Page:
The ABC has been caught out changing an online news report after iTWire pointed out that the report in question — about Thursday’s Q+A program — contained no mention of the fact that Alastair MacGibbon, the chief technology officer of security shop CyberCX, is currently providing advice to Medibank Group, a company which recently suffered a devastating network attack.
[This story was originally published at itwire.com]
An indication of how far The Age, a tabloid newspaper that is published from Melbourne, has sunk can be seen from a letter to subscribers [note, not those who read it free] from the editor, Gay Alcorn on 2 April.
Perhaps to imbue said document with importance, Alcorn chose to place it behind a paywall. [The Age home page can be read without payment and a limited number of articles are also free to read, before the paywall kicks in.]
But Alcorn apparently considers her writing so important that it has to be paid for. Of such stern mettle are editors [and journalists too] made. Heaven forbid that the common man should be able to read this important missive.
The incestuous relationship between Australian journalists and politicians has been exposed again, with the journalist in question being the political editor of news.com.au, Samantha Maiden [seen below in a picture from YouTube].
The politician, sadly, is no longer in this world; Kimberley Kitching, a senator from the Labor Party, died on 10 March of a suspected heart attack. [More on Canberra’s incestuous culture here and here.]
Given the way that News Corporation, the empire owned by Rupert Murdoch, used alleged events prior to Kitching’s death to accuse other Labor senators of contributing to the stress that led to her exiting the mortal coil, nobody except an idiot would have assumed that the topic would not come up for discussion during political programs on the weekend after her death. Continue reading “Incestuous relationships in Canberra once again on display”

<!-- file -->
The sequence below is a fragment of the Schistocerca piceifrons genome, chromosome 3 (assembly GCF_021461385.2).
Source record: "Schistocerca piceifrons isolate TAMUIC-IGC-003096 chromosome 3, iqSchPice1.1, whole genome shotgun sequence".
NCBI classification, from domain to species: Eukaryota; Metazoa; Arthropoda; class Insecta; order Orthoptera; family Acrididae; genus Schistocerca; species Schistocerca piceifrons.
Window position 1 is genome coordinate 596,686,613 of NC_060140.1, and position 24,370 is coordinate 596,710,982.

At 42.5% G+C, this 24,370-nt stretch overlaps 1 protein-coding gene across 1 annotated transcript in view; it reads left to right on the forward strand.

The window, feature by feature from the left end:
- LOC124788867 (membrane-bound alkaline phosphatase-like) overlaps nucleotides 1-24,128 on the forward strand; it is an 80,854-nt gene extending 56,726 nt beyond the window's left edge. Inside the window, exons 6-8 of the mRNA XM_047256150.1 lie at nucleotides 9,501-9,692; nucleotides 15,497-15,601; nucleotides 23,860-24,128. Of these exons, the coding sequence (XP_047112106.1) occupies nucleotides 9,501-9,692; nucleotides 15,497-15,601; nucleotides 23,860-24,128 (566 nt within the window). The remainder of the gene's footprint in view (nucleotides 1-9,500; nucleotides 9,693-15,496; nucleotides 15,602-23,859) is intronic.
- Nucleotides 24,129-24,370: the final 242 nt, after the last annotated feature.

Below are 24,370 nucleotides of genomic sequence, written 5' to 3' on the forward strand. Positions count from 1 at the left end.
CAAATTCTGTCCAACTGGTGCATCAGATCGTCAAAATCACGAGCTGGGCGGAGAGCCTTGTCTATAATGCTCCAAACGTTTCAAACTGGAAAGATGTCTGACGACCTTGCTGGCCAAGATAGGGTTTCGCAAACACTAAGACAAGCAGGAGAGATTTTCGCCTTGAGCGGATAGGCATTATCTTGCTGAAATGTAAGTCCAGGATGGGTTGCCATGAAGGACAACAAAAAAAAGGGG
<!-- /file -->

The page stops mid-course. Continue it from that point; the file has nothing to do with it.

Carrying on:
The ABC should find a regular presenter for its Q+A show, instead of shuffling through three of its employees week after week, after one of the trio, Stan Grant, proved conclusively on 24 February that he is incompetent at the job.
Grant asked a member of the studio audience to leave after the man, a Russian-Australian named Sasha Gillies-Lekakis, asked a question about the Russia-Ukraine conflict, which contained an erroneous fact. It did not appear to be popular with the audience and the panel which was heavily tilted towards Ukraine.
Gillies-Lekakis would do well to consult a lawyer about his ejection; as an Australian taxpayer, he is also one of those who fund the ABC which receives a little more than a billion dollars from the Federal Government each year.
The departure of Hamish Macdonald from the position of host of the ABC’s Q+A program should, logically, have occasioned some comment from the country’s media, given that the program in question is one of the taxpayer funded channel’s flagship offerings.
That it has gone mostly unremarked is due to one reason: Macdonald is perceived as being from the left and publications who tilt towards that side of politics have remained silent as a show of solidarity.
To date, nothing has appeared to analyse why he quit what is a high-profile role in Australia. Some said he had left the program because he had experienced a lot of trolling on social media — he shut down his Twitter account though a lot of interaction for Q+A takes place through this platform — while others studiously avoided speculating on why Macdonald may have decided to return to Channel 10’s The Project.
There’s a common element to much, if not most, of the news that flits across the TV screens: lies.
People attempt to add a touch of sophistry to lying, by trying to create classes of lies, but in the end it all adds up to the same thing: saying one thing when knowing that the opposite was correct.
One well-known example: the current president of the United States, Joe Biden, came to office promising a US$15 minimum wage for the country. He also promised to provide medical services for all and forgive at least a part of the billions in student debt.